Here are two things I wrote about the area in Tucson where I live (Sam Hughes neighborhood) and work (University of Arizona).
Two blocks from my house is an elementary school built in 1926. It’s a mission style building with a tower in front and a courtyard in back. Its walls, which are thick adobe and stucco plaster, are painted a tan color that looks yellow in sun and orange in shade. The windows are tall and thin, and the trim around them is a rusty red. It’s roofed in red, orange, and black Spanish tile. It’s a beautiful, stately building, solid and graceful.
But it’s not the building I want to talk about. What I want to talk about is the chain link fence surrounding the perimeter of the school grounds. I circumscribe this fence while walking Humphrey every evening and have recently noticed that it has more to say than I initially realized.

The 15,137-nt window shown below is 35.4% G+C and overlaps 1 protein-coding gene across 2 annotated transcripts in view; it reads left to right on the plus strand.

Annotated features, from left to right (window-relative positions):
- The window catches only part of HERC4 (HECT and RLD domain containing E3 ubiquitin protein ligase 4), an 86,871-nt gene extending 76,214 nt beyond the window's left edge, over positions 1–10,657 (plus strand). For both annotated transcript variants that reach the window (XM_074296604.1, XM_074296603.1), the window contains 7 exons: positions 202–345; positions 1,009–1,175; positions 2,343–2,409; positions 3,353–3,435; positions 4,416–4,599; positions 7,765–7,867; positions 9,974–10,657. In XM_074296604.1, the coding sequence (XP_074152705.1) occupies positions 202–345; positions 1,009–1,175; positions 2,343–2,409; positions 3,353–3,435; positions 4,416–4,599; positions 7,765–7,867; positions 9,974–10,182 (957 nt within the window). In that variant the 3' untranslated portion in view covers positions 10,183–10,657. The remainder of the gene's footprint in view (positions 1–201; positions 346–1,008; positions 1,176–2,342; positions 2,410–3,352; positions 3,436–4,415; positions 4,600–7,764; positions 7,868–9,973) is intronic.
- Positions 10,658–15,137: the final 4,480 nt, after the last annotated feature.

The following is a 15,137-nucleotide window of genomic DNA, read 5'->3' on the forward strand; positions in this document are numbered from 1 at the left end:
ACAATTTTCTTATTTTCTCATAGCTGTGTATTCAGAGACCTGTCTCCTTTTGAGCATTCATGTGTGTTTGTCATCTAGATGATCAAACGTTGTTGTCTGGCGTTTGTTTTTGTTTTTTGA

On the campus where I work most of the older buildings are brick. Most of the medium-aged buildings are brick. As I write this in the summer of 2010 several new buildings are being constructed. All of them are brick as well.
Why does the university continue to face its new buildings in brick? It’s because many people involved in such decisions, including some of the university’s most powerful donors, fervently believe that proper appreciation of the university’s architectural heritage demands that brick continue to be used.
The thesis I will argue for here is that such people are mistaken. University structures should in the future be built without brick. It is the current use of brick that constitutes a failure to respect the university’s architectural heritage.